Murkowski is the one who doesn't appear to be only a head floating in space
usarak
Murkowski is the one who doesn't appear to be only a head floating in space.

Murkowski very savvily linked the release to the Super Bowl power outage, noting that the darkened Superdome "helps to perhaps kick-start the debate" over exactly how much offshore drilling we should do. Oh, that was a spoiler: Murkowski thinks we should do a lot of offshore drilling. And if we had, the Superdome wouldn't have gone dark last night, because the game could have been played by the light of burning barrels of crude.

So. The plan. Here's how the Anchorage Daily News describes it. (We've gone ahead and removed the filler.)

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How the shale boom came to North Dakota — and how it’s spreading west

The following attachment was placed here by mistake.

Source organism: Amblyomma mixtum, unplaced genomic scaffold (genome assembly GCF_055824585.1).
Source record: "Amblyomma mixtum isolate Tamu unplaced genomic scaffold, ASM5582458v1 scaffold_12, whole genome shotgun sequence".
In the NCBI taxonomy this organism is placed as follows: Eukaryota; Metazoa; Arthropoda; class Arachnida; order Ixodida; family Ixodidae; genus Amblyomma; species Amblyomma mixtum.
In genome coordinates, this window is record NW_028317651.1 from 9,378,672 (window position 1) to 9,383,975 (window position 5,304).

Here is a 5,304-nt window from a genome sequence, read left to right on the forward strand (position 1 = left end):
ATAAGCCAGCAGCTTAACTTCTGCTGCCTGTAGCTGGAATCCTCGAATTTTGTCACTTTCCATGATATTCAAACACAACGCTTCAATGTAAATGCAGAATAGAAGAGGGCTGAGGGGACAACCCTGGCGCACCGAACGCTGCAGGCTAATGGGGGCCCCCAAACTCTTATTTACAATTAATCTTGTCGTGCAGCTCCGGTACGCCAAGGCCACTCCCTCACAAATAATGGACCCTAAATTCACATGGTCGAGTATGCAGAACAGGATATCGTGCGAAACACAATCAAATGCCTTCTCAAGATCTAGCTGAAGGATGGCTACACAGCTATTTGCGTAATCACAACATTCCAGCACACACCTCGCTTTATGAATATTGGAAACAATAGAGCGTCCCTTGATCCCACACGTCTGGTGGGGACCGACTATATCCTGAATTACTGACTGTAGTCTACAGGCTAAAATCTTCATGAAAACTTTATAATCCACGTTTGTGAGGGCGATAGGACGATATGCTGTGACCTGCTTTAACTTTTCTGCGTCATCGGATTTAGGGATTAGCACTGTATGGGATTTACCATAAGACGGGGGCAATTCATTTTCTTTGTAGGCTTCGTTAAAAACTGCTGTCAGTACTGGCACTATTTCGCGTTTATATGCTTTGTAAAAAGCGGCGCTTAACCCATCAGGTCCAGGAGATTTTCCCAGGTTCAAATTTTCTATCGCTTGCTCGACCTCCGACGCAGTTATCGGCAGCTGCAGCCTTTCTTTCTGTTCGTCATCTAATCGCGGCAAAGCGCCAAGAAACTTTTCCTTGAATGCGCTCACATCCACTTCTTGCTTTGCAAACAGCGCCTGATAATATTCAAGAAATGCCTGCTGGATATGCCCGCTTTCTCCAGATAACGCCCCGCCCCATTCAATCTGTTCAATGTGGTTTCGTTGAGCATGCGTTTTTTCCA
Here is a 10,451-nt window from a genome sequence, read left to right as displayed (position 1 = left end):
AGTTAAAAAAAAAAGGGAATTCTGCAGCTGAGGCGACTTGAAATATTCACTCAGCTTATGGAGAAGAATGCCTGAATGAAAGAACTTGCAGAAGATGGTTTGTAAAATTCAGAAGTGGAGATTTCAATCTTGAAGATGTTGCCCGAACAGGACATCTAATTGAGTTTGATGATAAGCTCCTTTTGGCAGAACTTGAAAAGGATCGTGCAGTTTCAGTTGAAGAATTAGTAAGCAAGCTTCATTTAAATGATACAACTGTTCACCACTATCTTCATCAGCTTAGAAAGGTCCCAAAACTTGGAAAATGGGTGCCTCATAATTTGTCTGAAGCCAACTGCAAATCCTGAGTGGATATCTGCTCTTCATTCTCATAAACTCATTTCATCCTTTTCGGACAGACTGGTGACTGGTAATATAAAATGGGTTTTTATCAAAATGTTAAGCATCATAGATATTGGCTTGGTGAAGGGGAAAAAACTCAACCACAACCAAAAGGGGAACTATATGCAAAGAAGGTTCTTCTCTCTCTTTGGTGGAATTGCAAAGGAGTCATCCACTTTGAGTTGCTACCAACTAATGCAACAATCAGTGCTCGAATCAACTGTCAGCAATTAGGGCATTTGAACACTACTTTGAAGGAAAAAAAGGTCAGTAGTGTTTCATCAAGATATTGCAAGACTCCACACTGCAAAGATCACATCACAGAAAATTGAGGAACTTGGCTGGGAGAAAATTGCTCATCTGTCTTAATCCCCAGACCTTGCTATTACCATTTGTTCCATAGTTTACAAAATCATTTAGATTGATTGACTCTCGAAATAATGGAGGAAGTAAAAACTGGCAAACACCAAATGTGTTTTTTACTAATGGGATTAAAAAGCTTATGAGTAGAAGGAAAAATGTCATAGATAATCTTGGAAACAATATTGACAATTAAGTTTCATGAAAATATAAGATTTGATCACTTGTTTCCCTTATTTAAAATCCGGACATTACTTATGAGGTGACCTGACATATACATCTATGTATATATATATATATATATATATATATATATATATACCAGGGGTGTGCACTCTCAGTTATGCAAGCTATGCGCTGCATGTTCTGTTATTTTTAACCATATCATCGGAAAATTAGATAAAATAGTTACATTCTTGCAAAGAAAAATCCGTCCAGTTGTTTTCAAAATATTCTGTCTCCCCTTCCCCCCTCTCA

It really is an apt image: a series of briefcases, presumably in a range of colors from dusty brown to black, sitting in the freezing air on the steps of a North Dakota courthouse sometime before dawn. The briefcases served as proxies for the oil and gas company representatives jostling to buy mineral rights in the empty flatness of western North Dakota, representatives not eager enough to close the deals that they would stand in subzero temperatures.

Williston, North Dakota, in 2008
afiler
Williston, North Dakota, in 2008.

This scene leads the New York Times Magazine's overview of the state's newest-but-not-only oil boom, the cacophonous hustle to split apart the Bakken shale with hydraulic fracturing. The Times has been on a North Dakota bender of late, covering gender issues and infrastructural strains caused by the boom. But this most recent piece provides the most insight on how the boom came to be and how long it might last.